Dwarf Fortress Food and Drinks


Mastering food and drink production in dwarf fortress requires selecting appropriate plants, managing seed stocks, and catering to each dwarf’s dietary needs. The unit screen++ (z key) offers a detailed inventory of foodstuffs available for production.

To help reduce manual labor requirements, create input and output stockpiles for food and drinks (for instance, a custom food stockpile near the still). However, remember that these may become susceptible to withering and predation by vermin.


Food supplies for large fortresses rely heavily on plants as a food source, with one surface or underground plot efficiently producing enough to keep everyone fed. Furthermore, plants are incredibly versatile, providing edibles and textile materials like clothing dye. Some plants can even be brewed into drinks for additional nourishment, while further processing yields other end products per plant, such as Pig Tail or Dimple Cap caps.

For successful plant cultivation, seeds must first be purchased from traders, gained through brewing, or collected using quarry bushes around your fortress. Enlisting the aid of an experienced farmer will enhance early yields considerably.

Seeds may be stored either in an exclusively food stockpile or barrels linked directly to the still through the Stockpile tab of the work orders menu. Barrels provide more flexibility for managing multiple beverage types at once.

To maintain total food stocks, designate a distinct area for plant gathering and limit the number of dwarves performing this labor to three or fewer. Also, keeping food and beverage stockpiles separate effectively prevents them from becoming overburdened with plants before they can be processed into edible material.


Dwarves can supplement their food grown at their fortress with meat from hunting and butchering animals, although it should be remembered that such sources will likely be eaten up more quickly than plants; domesticated animals are typically known to produce more significant amounts of meat than wild ones.

Butchering an animal rewards dwarf dwarves with bones, which can be utilized in various ways. Keep in mind, however, that each butcher can only kill so many corpses daily; this limits how much meat your fortress can get from this process.

Alcoholic beverages like ale and wine require specific plant species, so stock enough of the correct seeds to continue making these drinks. Additionally, if your fortress runs short on barrels, using your carpenter’s workshop or metalsmith’s forge might be worthwhile to produce more. A refuse stockpile should always be available so dwarves can dispose of animal carcasses or flesh that has become decayed – this will reduce disease while protecting their diets from being polluted with vermin-infected food sources.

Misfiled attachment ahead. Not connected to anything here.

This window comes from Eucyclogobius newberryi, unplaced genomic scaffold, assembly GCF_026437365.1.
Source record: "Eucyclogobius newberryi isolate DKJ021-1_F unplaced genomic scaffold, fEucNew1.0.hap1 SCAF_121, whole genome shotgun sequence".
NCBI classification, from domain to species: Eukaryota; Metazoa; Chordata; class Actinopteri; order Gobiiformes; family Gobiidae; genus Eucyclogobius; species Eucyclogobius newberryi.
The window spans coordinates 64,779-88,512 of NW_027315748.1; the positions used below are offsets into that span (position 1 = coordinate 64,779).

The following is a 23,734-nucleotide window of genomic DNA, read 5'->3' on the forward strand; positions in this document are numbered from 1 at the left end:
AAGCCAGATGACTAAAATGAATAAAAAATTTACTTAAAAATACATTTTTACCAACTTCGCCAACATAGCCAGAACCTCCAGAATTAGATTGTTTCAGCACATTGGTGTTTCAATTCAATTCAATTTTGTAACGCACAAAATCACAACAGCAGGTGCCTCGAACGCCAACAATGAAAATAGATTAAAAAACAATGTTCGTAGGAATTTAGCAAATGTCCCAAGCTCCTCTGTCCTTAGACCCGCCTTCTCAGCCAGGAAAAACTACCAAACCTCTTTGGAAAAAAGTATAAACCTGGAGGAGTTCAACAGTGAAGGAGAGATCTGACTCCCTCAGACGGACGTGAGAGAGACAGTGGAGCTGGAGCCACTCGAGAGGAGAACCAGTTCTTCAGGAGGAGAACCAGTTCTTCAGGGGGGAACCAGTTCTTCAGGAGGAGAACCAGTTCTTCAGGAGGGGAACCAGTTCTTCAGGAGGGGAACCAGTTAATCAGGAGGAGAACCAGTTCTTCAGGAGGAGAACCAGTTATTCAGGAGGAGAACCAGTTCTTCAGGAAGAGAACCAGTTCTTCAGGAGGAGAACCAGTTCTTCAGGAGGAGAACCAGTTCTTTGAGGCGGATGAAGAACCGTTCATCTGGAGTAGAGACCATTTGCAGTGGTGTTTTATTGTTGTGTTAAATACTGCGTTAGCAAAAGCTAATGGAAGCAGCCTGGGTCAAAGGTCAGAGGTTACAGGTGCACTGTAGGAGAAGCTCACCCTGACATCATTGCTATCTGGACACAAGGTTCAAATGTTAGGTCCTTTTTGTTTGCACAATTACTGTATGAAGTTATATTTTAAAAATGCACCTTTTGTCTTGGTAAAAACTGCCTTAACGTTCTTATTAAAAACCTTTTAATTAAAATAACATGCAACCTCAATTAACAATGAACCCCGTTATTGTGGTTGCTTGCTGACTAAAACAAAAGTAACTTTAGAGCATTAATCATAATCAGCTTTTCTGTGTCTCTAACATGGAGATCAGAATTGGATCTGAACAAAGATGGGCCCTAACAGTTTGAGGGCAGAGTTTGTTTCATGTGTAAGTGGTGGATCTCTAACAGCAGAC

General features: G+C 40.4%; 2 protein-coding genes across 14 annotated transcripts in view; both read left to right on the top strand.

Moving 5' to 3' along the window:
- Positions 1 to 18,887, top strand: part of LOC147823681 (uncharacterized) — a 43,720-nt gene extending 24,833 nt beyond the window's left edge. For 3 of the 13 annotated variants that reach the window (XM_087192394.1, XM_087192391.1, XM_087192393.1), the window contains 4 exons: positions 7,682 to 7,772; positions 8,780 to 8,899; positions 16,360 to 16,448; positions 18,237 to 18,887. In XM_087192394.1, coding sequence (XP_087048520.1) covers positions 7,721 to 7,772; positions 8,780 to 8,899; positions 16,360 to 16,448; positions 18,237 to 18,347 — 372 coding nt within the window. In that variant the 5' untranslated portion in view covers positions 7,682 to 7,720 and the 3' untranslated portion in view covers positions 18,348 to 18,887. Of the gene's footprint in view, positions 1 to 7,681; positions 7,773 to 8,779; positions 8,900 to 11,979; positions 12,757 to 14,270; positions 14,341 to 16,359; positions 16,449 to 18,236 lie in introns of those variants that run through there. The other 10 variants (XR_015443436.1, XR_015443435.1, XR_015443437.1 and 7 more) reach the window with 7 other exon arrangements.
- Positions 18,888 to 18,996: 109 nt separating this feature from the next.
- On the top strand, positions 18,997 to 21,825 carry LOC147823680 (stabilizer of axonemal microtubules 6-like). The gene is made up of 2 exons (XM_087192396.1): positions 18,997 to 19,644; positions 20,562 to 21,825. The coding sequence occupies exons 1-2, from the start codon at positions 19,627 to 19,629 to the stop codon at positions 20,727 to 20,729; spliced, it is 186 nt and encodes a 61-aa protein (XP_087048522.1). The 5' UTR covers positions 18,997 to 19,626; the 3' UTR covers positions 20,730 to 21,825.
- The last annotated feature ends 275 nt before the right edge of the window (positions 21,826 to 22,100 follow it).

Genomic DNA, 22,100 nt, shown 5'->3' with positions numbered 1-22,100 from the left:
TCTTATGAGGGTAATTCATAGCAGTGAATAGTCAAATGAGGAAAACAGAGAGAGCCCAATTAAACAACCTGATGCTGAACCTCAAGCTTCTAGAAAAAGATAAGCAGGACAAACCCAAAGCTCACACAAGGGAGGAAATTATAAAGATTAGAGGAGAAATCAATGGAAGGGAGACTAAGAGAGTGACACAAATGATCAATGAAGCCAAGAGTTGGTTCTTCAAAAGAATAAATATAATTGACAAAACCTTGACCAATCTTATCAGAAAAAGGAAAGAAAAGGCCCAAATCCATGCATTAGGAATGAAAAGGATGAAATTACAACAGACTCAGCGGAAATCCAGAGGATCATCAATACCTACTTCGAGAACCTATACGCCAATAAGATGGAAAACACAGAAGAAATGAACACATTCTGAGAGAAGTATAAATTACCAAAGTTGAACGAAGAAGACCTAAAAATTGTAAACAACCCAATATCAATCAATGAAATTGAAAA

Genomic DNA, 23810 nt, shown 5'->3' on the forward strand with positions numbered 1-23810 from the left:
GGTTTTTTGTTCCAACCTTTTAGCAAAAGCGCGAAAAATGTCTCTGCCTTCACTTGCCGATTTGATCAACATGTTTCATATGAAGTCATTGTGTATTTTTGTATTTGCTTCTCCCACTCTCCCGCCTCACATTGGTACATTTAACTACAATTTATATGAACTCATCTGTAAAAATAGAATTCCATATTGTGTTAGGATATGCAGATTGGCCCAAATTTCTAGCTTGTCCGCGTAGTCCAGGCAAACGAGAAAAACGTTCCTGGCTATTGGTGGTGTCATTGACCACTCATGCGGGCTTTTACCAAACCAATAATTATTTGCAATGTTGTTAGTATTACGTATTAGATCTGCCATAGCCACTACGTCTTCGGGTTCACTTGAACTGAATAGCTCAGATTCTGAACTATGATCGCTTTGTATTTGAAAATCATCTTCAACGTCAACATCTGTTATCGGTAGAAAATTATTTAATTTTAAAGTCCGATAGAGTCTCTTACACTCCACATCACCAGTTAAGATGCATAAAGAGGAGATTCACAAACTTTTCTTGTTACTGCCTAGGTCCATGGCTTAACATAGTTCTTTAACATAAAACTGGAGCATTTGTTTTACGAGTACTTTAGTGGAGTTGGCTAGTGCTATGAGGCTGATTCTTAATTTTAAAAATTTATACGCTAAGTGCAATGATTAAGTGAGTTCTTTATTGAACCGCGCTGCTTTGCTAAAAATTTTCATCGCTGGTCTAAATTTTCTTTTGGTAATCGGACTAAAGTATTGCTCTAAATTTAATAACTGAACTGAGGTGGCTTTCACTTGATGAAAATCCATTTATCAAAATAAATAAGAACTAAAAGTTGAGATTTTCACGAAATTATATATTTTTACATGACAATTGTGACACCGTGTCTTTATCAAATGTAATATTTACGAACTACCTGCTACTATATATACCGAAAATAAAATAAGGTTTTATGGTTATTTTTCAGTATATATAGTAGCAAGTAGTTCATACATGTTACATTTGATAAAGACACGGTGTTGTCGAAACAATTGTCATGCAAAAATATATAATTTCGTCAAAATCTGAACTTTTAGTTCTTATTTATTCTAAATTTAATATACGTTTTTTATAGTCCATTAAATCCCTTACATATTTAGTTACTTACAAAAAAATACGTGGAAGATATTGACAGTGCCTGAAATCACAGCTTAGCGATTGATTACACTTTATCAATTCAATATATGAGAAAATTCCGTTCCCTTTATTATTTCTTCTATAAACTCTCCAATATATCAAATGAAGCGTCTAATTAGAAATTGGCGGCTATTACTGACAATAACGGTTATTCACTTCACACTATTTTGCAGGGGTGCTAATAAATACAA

Fish is safe to eat raw, making them an excellent nutrition source for vegetarian dwarves. In addition, like plants, they can also be prepared into meals in a kitchen, and cooked dishes often increase the chances of preference by dwarfs.

Fish can provide more than food – they’re also helpful when trapping animals! A dwarf may use trapping techniques alone to catch vermin, but using bait would likely prove more efficient.

Food and drink are integral to a fortress, yet production costs can be prohibitive. By having dedicated stockpiles for each type of edible item, stockpiling will help mitigate this expense and give fort commanders peace of mind that their troops have plenty of sustenance at their fingertips.

It is wise to grow a wide array of crops from an early stage to ensure a steady food source. Seed-producing plants like wild strawberries and England grass are particularly effective at this task; dried herbs are also invaluable, as they can be used in cooking and brewing processes.


Drinks are integral to their food chains because dwarves are always thirsty. Though they can still exist without drinking water if forced, their employment and health will suffer as they are more prone to illness while working underground (and elsewhere). One way to provide your dwarves with drinks is cultivating plants aboveground, which produce fruit that can then be turned into wine or beer, or gathering honey from beehives, which can then be fermented into mead.

Alcohol is one of the essential dwarf foods; it helps satisfy thirst while inspiring happy thoughts to increase and boost their morale. But too much alcohol consumption should not replace water consumption; too much can lead to alcohol poisoning, which leads to unconsciousness and death.

Dwarves can access the water by drilling wells and pumping it to the surface via fluid systems or gathering shrubs. Food sources include meat, fish, and crops eaten directly or from caravans, as well as drink and other meals cooked at home; their status screen shows these groups accurately.